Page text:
by John Waite
I enjoy sharing the poem "white dove—found outside Don Teriyaki’s" by Juan Felipe Herrara with my students. It is the fifth of five of Herrera's poems published here by The Boston Review.
While this poem is very readable in terms of language and the basic story line, it offers several challenges for readers that make it an ideal text for students. It can be taken literally, about a man keeping a bird in a cage, or it could be read as symbolic of a parent-child relationship, which could be of interest to students. The form is also interesting. With its lack of punctuation and irregular line breaks it offers a chance to talk about the specific poetic techniques of form.
As a class, we look at this poem with an eye on analysis, theme, and writing craft.
1. How does the lack of punctuation affect the way you read the poem? Why might the author choose to do this?
2. Why do you think the author chooses to specify the gender of the birds?
3. Why do you think the author chooses such irregular line breaks? Is there any sort of pattern to them that you can detect?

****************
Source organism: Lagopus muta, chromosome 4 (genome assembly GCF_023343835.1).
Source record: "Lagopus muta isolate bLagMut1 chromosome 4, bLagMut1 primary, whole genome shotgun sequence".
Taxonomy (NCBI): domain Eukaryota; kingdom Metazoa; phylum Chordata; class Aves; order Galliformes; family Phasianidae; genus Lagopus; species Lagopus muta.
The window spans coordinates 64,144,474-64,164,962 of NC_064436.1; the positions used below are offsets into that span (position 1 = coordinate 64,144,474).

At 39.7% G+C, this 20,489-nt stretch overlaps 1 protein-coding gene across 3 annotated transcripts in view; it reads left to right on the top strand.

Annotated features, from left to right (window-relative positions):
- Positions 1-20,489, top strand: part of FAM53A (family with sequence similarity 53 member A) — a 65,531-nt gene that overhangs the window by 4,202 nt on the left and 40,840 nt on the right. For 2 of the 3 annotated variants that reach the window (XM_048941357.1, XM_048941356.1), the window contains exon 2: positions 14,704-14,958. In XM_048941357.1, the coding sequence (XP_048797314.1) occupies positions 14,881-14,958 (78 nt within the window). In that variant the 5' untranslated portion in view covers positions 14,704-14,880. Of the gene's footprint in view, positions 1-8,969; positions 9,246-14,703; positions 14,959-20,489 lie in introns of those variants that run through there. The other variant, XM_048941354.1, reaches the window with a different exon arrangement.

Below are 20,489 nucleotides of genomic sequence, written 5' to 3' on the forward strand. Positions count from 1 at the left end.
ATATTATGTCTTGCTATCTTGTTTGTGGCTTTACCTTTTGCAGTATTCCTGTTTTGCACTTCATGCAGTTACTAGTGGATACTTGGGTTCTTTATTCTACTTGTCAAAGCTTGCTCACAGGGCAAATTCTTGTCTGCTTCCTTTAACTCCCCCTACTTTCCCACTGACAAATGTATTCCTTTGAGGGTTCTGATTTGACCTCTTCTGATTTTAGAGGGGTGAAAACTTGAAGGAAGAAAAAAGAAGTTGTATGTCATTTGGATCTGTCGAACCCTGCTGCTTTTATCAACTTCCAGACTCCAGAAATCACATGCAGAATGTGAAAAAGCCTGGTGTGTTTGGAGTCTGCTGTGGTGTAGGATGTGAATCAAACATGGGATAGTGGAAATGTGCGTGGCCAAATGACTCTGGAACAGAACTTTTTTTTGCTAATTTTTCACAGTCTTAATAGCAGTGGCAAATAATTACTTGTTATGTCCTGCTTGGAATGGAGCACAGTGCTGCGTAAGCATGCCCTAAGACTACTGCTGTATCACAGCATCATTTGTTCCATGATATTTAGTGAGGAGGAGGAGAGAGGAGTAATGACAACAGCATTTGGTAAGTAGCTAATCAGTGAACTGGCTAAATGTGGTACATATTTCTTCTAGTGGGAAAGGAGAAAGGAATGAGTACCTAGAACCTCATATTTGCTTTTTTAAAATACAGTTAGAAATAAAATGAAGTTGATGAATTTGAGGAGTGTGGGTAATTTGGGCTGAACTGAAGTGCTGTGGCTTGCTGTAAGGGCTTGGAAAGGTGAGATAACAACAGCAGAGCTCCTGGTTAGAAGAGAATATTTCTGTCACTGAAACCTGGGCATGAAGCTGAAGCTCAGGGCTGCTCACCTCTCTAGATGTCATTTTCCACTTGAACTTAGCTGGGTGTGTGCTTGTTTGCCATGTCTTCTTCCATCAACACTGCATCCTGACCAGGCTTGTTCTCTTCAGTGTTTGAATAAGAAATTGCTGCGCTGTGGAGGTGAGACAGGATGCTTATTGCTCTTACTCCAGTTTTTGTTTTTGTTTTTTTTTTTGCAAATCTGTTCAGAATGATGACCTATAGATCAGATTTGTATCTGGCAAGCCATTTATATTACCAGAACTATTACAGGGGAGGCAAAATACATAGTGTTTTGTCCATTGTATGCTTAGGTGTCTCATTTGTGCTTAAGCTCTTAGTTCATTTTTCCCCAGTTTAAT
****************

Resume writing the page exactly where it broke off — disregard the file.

1. How would you characterize the author’s relationship with the white dove?
2. Is the white dove better off with the speaker or in the wild?
3. How might this relationship mirror that of a parent and child?
1. Is it better to be safe or free? Why?
2. Pretend you are the white dove. What would you say to the speaker of the poem?
John Waite is a teacher at Downers Grove North High School in Downers Grove, Il. He is a licensed Reading Specialist and National Board Certified Teacher. He also creates Trojan Poetry, a web series in which he and a colleague (Mike Melie) attempt to discuss poems on a weekly basis. Find it on YouTube and Twitter. Reach John at email@example.com.